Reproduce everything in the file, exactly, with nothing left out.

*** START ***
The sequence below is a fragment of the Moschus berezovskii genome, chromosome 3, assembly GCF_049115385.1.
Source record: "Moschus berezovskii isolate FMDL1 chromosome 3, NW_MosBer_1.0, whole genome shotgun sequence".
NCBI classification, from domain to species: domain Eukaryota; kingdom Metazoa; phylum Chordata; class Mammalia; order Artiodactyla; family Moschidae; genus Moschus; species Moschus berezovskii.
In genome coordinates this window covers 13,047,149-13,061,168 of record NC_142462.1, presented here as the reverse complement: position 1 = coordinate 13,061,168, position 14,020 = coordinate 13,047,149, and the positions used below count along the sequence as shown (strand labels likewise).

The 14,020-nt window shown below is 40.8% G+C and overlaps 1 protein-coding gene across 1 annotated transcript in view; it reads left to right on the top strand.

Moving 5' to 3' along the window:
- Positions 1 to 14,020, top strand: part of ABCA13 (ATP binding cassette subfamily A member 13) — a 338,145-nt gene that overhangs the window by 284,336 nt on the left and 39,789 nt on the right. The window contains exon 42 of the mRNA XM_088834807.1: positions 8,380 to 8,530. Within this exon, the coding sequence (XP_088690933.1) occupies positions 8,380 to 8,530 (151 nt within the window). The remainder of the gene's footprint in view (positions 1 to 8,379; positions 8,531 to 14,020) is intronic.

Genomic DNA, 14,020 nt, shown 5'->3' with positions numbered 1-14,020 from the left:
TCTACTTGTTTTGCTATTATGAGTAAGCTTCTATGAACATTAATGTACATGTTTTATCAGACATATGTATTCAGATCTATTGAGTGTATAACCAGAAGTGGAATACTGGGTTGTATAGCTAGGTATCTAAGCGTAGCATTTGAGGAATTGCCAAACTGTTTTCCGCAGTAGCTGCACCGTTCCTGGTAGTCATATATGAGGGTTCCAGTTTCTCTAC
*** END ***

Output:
The sequence below is a fragment of the Moschus berezovskii genome, chromosome 3, assembly GCF_049115385.1.
Source record: "Moschus berezovskii isolate FMDL1 chromosome 3, NW_MosBer_1.0, whole genome shotgun sequence".
NCBI classification, from domain to species: domain Eukaryota; kingdom Metazoa; phylum Chordata; class Mammalia; order Artiodactyla; family Moschidae; genus Moschus; species Moschus berezovskii.
In genome coordinates this window covers 13,047,149-13,061,168 of record NC_142462.1, presented here as the reverse complement: position 1 = coordinate 13,061,168, position 14,020 = coordinate 13,047,149, and the positions used below count along the sequence as shown (strand labels likewise).

The 14,020-nt window shown below is 40.8% G+C and overlaps 1 protein-coding gene across 1 annotated transcript in view; it reads left to right on the top strand.

Moving 5' to 3' along the window:
- Positions 1 to 14,020, top strand: part of ABCA13 (ATP binding cassette subfamily A member 13) — a 338,145-nt gene that overhangs the window by 284,336 nt on the left and 39,789 nt on the right. The window contains exon 42 of the mRNA XM_088834807.1: positions 8,380 to 8,530. Within this exon, the coding sequence (XP_088690933.1) occupies positions 8,380 to 8,530 (151 nt within the window). The remainder of the gene's footprint in view (positions 1 to 8,379; positions 8,531 to 14,020) is intronic.

Genomic DNA, 14,020 nt, shown 5'->3' with positions numbered 1-14,020 from the left:
TCTACTTGTTTTGCTATTATGAGTAAGCTTCTATGAACATTAATGTACATGTTTTATCAGACATATGTATTCAGATCTATTGAGTGTATAACCAGAAGTGGAATACTGGGTTGTATAGCTAGGTATCTAAGCGTAGCATTTGAGGAATTGCCAAACTGTTTTCCGCAGTAGCTGCACCGTTCCTGGTAGTCATATATGAGGGTTCCAGTTTCTCTAC